Don't Keep A Lid On Useables

Trading partners that raise awareness of the unsaleables problem are reducing product damage throughout their supply chains.


Land O'Lakes: When unsalesables were close to 1.5 percent of sales at Land O'Lakes Inc. in 2002, the Arden Mills, MI-based company put together a cross-functional task force to find solutions. The focus was on three key areas:

  • Supply chain: Modified pallet stretch-wrapping, changed to CHEP pallets and reduced case pack-size on several lower-velocity items.
  • Sales: Implemented new retail call procedures and a "smart rotation" guide, designed a new customer warehouse check process and staffed a retail excellence team to improve in-store execution.
  • Operations: Partnered with Universal Solutions to provide unsaleables tracking and reporting, and began unsaleables monthly steering team meetings.

As a result unsaleables rate declined by 50 percent from 2002 to 2005 (from 1.41 percent to 0.71 percent). There was a cost avoidance of $5.8 million from 2003 to 2005.

MeadWestvaco: MeadWestvaco Coated Board makes more than 1 million tons per year of Coated Natural Kraft (CNK), a coated unbleached kraft paperboard used to make beverage carriers and folding cartons for items like frozen food. The firm based in Phenix City, AL, has examined the details behind unsaleables.

"While unsaleables encompass many categories, including expired code dates, over-ordering, etc., more than half the returns in the supermarket industry—57 percent—are due to damage coming from packaging, handling, shipping, receiving and stocking," says Mike Skrovanek, vice president of marketing. "Therefore, if we could determine where the damage was taking place, where the product was challenged, and make significant reduction in that damage, everyone would profit."

To address unsaleables, MeadWestvaco commissioned Genco Damage Research, which tracked frozen food products through the distribution channel to supermarket freezers. GENCO researchers evaluated 21,721 cartons using unbleached and bleached board for comparable products. Bleached, or SBS, is used for three-quarters of all frozen food products while MeadWestvaco's Coated CNK was used for about 10 percent.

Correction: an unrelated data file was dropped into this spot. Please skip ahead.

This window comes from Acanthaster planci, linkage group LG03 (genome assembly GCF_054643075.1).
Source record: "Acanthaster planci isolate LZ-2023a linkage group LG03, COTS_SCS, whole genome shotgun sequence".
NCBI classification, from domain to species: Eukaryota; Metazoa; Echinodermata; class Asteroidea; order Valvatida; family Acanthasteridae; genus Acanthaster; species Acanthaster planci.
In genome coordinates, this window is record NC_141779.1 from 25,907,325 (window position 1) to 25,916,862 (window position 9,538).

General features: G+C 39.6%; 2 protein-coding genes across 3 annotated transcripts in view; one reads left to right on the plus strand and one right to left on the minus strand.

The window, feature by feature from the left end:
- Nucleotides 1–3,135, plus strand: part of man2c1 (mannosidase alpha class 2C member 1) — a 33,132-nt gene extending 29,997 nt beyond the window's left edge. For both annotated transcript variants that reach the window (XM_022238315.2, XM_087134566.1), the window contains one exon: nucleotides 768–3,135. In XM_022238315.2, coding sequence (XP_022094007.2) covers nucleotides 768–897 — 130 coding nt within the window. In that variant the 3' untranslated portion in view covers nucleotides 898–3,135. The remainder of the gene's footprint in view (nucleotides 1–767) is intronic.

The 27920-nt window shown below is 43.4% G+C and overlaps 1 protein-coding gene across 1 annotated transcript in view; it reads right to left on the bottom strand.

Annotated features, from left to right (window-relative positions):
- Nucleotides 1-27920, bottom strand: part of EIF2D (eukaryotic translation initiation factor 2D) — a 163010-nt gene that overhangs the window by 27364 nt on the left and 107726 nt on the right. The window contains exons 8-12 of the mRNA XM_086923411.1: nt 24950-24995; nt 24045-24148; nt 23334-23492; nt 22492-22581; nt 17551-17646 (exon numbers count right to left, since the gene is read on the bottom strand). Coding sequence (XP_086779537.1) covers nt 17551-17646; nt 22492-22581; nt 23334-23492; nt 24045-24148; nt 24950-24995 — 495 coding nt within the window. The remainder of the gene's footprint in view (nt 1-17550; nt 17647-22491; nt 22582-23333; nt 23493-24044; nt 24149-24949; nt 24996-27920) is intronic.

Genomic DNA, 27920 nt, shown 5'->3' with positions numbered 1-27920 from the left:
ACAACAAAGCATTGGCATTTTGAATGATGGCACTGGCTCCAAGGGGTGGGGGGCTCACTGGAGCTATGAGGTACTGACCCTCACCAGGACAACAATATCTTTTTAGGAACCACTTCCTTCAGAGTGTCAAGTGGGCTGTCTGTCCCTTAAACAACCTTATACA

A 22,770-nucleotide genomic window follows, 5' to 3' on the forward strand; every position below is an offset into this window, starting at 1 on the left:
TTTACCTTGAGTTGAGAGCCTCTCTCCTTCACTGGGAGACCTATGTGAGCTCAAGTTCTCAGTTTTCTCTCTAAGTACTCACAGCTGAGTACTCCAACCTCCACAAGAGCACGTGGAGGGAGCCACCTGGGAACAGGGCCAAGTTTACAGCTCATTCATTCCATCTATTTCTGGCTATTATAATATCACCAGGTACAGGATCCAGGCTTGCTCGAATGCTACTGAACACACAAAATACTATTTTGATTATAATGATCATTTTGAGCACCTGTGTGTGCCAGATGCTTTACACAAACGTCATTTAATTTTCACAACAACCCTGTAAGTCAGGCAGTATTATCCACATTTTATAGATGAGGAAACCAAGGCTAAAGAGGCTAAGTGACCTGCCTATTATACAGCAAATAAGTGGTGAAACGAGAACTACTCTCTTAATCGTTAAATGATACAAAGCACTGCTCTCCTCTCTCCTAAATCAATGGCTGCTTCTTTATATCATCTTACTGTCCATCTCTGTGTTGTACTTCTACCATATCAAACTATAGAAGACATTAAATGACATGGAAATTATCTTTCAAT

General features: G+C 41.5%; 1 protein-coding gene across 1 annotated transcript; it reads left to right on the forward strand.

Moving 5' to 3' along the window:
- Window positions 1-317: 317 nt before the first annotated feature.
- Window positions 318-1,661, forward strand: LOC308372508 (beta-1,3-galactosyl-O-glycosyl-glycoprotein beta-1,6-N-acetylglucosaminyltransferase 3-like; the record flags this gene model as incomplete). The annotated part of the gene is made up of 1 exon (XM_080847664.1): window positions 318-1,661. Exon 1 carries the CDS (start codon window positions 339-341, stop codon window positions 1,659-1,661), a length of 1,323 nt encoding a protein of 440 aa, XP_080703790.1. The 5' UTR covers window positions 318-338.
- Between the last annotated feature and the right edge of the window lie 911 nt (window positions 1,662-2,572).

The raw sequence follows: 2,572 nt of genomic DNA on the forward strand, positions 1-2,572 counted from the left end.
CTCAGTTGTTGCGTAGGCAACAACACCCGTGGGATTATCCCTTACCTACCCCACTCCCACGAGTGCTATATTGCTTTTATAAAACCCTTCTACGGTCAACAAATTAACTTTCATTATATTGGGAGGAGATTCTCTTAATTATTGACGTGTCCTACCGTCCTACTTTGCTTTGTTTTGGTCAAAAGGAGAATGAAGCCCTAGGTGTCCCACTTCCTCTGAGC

Of the 10,700 products packaged in CNK cartonboard, only 166 were damaged, which equates to a 1.55 percent damage rate. In comparison, 235 of the 8,488 SBS cartons were damaged, a 2.77 percent rate; and 59 of the 2,533 SUS (a competitor's unbleached coated kraft board) were damaged, for a 2.33 percent rate.

"The results substantiated that, when CNK is used to create the frozen food carton, the package more effectively protects against crushing, denting, and tearing," says Skrovanek. "The two-phase research project also concluded that almost all damage occurs after the grocer takes delivery of pallets."

Applying the third-party damage results to market costs per ton for CNK ($870) and SBS ($960) equates to a board cost (including damage) of 8.5 cents per package for CNK vs. 10.8 cents for SBS, according to Skrovanek. In purchasing terms, that means a manufacturer could realize a savings in unsaleables of $22.55 per thousand cartons or $342 per ton of board by switching to CNK.

"Food manufacturers should look at how much the paper they use is costing them in damages," says Mike Ghassali, senior vice president of Genco Damage Research, who also encourages retailers to use this information to their benefit.

"Ask any retailer what is the strongest contributor to unsaleables," he says. "It's packaging. Inferior packaging causes more damages and more touchpoints. Conversely, better packaging means less handling, which equates to less damages. That's good for everyone and avoids the hassles of disposal and submitting for refunds. Retailers who are advocating for a better packaged product should be taking note."

What's the next step going forward?

Marcellino of CLS sees an improvement in data management and information sharing throughout the supply chain. His company has invested heavily in improving the data mining tools for clients, which really allows them to manipulate and query on a large amount of returns management data provided to them as a result of processing their products.

"This allows for a more open discussion with manufacturers and vendors because they're now looking at more accurate and timely information across the supply chain, where historically that really hasn't been the case," Marcellino says.

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